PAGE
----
WILDWOOD — The city is rescinding an ordinance that would have created a beach utility, another demonstration of the power of the petition.
Residents in this shore community have used the power of initiative and referendum recently to reverse decisions made by the three-member City Commission including the 50-year lease of a Boardwalk property and beach, plans to buy a downtown property for recreation, and most recently the utility's formation.
Residents say the use of petitions gives them the ability to keep local government in check, but some city officials say it is being used to micromanage city government.
It is a right given to them under their form a government, a commission organized under 1911's Walsh Act, which was the first New Jersey municipal charter law to give voters the powers of initiative and referendum, according to the state's Office of Legislative Services.
Municipalities organized under the Faulkner Act or Optional Municipal Charter Law also permit the initiative and referendum process.
Currently, 156 of the Garden State's 565 municipalities have the right of initiative and referendum, said Matthew Weng, a staff attorney with the New Jersey State League of Municipalities.
The original Wildwood beach utility ordinance, adopted Jan. 23, was designed to create a separate unit to run beach operations, but it met with opposition almost immediately. Those opponents then formed a petition committee and gathered enough signatures, 127 valid signatures in this case, to force the city to either rescind the ordinance or place it on the ballot.
"It depends on the municipality," Weng said. "Some towns you see it used pretty frequently, and in some towns not so often. It's certainly not rare."
Wildwood City Clerk/Administrator Chris Wood said the use of petitions to stop several ordinances in just a few months time was somewhat unusual based on his experience.
His office has the task of reviewing petitions, determining the validity of the signatures collected and then organizing an election if deemed necessary.
The elections can cost as much as $25,000 each, so he said the commissioners have opted to rescind the ordinances rather than take on the cost of an election.
Resident Dara Baltuskonis, has taken part in the recent petition drives.
The longtime Wildwood resident and a one-time City Commission candidate said having the option of using a petition to get issues before voters is important.
"It's about protecting my interest in the town, my financial interest," Baltuskonis said. "These are residents' tax dollars at stake."
Baltuskonis opposed the beach utility, for instance, because she said it made no sense to create a utility when the beach does not require beach fees.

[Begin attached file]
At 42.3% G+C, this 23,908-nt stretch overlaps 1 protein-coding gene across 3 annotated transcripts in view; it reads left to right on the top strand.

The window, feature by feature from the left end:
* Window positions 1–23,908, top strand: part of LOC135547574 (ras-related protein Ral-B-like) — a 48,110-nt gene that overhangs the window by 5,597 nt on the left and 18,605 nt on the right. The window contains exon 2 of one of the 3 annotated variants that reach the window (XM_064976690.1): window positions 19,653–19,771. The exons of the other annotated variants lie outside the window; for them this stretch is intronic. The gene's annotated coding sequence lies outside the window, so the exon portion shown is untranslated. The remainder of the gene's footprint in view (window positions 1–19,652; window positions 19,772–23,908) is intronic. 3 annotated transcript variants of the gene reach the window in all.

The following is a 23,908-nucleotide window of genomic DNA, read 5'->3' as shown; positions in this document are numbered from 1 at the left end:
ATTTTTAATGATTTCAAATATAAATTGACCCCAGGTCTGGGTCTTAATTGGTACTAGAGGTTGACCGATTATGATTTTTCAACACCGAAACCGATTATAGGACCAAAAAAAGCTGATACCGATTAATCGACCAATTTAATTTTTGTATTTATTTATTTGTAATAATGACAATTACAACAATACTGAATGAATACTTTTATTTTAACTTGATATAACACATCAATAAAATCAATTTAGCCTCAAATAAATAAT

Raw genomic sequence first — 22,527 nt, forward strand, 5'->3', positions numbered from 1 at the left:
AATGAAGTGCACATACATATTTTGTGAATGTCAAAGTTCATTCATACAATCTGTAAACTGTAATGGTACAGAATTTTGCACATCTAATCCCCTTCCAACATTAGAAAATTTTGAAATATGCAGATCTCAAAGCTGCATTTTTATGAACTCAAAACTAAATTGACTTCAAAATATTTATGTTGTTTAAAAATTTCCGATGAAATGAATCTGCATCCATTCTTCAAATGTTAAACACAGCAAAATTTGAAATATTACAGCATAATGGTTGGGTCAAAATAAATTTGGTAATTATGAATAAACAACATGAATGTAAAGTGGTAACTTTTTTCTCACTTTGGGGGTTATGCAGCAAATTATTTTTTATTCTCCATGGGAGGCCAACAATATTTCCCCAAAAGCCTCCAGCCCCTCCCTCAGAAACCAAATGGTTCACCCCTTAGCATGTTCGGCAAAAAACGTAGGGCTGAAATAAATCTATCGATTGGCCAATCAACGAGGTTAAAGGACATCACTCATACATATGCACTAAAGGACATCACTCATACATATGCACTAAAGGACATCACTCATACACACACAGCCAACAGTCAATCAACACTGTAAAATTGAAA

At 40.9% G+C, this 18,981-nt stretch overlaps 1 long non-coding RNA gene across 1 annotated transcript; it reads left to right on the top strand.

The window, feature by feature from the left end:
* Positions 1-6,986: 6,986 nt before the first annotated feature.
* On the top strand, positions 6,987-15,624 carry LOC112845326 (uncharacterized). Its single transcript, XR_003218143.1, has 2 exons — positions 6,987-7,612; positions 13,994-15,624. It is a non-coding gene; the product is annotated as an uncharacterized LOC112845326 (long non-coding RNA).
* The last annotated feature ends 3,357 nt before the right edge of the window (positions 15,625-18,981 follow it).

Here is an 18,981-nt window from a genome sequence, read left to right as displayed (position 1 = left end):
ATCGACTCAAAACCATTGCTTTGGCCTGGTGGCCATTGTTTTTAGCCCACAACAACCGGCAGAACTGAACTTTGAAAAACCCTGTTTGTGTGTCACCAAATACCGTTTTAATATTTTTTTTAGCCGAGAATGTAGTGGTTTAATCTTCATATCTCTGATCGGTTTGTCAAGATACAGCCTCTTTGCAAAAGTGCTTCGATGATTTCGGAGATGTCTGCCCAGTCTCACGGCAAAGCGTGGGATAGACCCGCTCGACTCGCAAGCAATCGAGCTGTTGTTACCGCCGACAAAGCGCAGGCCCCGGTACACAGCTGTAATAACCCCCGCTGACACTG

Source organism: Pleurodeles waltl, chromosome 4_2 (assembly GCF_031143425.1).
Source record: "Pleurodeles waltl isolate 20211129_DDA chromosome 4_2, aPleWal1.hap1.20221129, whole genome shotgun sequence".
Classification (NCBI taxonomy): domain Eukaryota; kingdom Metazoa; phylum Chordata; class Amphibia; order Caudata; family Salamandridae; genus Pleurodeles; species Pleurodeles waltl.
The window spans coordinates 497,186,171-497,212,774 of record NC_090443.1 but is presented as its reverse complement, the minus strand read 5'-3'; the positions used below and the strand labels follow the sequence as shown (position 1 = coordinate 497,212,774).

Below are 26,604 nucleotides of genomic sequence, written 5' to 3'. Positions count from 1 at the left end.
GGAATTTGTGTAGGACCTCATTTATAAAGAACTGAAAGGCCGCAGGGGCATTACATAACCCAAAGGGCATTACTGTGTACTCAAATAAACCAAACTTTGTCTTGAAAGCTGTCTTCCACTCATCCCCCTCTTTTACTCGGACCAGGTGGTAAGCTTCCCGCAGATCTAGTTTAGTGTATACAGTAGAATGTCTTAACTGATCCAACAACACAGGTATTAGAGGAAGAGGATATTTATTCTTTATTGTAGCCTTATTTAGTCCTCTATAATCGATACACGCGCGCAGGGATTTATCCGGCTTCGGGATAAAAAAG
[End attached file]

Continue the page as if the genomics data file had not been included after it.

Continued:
She and four other residents — former Mayor Gary DeMarzo, Kathleen McCullough, Maryann Giblin and former City Commissioner Ed Harshaw — formed the latest committee of petitioners.
"It's not something I enjoy doing or I want to do, but I have to protect my interests," Baltuskonis said of the recent petition drives.
But while Baltuskonis sees the petitions as necessary, Commissioner Pete Byron questions the motives behind them.
"I think there's a place for them and a time for them, but I don't think they should be used to micromanage the city," Byron said.
Byron said that he and his fellow commissioners were elected to make decisions in the city's best interest.
"We were elected to lead the city. Let us lead the city," he said.
Instead, Byron said residents should come to commission meetings or meet with the commissioners individually before making use of the petitions.
The petitions require the collection of signatures from 15 percent of the registered voters in the last election, which comes to 117 in Wildwood.
Byron said that means a small number of people can push for a vote on ordinances.
But Baltuskonis said that she and her fellow residents use the ability to petition as a means of insuring that the city better control its spending.
"The administration is doing what it wants to do," Baltuskonis said.
But while Byron said he understands the need for initiative and referendum, he suggested the first option should be coming in and suggesting new ways for the city to operate and increase its revenue without forcing an election.
"We're not turning a blind eye to them," he said.
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